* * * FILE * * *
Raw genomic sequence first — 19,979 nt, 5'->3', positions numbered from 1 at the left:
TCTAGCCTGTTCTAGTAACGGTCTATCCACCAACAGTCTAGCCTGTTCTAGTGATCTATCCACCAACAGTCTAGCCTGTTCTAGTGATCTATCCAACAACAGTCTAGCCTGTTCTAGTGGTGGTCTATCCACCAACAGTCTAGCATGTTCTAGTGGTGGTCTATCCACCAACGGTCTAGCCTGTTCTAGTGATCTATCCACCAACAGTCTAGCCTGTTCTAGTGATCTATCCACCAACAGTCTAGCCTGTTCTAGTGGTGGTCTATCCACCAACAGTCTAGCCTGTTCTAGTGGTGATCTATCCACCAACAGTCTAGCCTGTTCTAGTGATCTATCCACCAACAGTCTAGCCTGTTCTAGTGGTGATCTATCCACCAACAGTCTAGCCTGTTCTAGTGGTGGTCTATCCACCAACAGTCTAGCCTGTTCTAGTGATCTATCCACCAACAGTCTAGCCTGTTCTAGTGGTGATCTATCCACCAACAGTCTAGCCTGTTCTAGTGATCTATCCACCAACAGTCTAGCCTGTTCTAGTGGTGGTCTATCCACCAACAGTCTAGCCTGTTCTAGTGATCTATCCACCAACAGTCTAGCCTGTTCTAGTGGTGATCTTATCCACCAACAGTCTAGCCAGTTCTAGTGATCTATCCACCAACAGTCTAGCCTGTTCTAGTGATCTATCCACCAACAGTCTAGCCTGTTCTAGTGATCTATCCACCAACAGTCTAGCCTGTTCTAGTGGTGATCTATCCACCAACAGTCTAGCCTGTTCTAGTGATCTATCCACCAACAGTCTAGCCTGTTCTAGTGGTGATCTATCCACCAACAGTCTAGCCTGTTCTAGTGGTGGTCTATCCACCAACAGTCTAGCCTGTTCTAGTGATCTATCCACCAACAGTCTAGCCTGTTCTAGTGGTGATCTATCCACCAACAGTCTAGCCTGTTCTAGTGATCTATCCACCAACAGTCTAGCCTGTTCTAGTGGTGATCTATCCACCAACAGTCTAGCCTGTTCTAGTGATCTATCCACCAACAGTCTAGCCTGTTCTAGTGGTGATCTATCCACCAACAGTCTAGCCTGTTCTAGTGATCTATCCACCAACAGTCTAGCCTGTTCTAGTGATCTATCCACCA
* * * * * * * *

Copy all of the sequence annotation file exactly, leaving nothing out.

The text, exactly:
Raw genomic sequence first — 19,979 nt, 5'->3', positions numbered from 1 at the left:
TCTAGCCTGTTCTAGTAACGGTCTATCCACCAACAGTCTAGCCTGTTCTAGTGATCTATCCACCAACAGTCTAGCCTGTTCTAGTGATCTATCCAACAACAGTCTAGCCTGTTCTAGTGGTGGTCTATCCACCAACAGTCTAGCATGTTCTAGTGGTGGTCTATCCACCAACGGTCTAGCCTGTTCTAGTGATCTATCCACCAACAGTCTAGCCTGTTCTAGTGATCTATCCACCAACAGTCTAGCCTGTTCTAGTGGTGGTCTATCCACCAACAGTCTAGCCTGTTCTAGTGGTGATCTATCCACCAACAGTCTAGCCTGTTCTAGTGATCTATCCACCAACAGTCTAGCCTGTTCTAGTGGTGATCTATCCACCAACAGTCTAGCCTGTTCTAGTGGTGGTCTATCCACCAACAGTCTAGCCTGTTCTAGTGATCTATCCACCAACAGTCTAGCCTGTTCTAGTGGTGATCTATCCACCAACAGTCTAGCCTGTTCTAGTGATCTATCCACCAACAGTCTAGCCTGTTCTAGTGGTGGTCTATCCACCAACAGTCTAGCCTGTTCTAGTGATCTATCCACCAACAGTCTAGCCTGTTCTAGTGGTGATCTTATCCACCAACAGTCTAGCCAGTTCTAGTGATCTATCCACCAACAGTCTAGCCTGTTCTAGTGATCTATCCACCAACAGTCTAGCCTGTTCTAGTGATCTATCCACCAACAGTCTAGCCTGTTCTAGTGGTGATCTATCCACCAACAGTCTAGCCTGTTCTAGTGATCTATCCACCAACAGTCTAGCCTGTTCTAGTGGTGATCTATCCACCAACAGTCTAGCCTGTTCTAGTGGTGGTCTATCCACCAACAGTCTAGCCTGTTCTAGTGATCTATCCACCAACAGTCTAGCCTGTTCTAGTGGTGATCTATCCACCAACAGTCTAGCCTGTTCTAGTGATCTATCCACCAACAGTCTAGCCTGTTCTAGTGGTGATCTATCCACCAACAGTCTAGCCTGTTCTAGTGATCTATCCACCAACAGTCTAGCCTGTTCTAGTGGTGATCTATCCACCAACAGTCTAGCCTGTTCTAGTGATCTATCCACCAACAGTCTAGCCTGTTCTAGTGATCTATCCACCA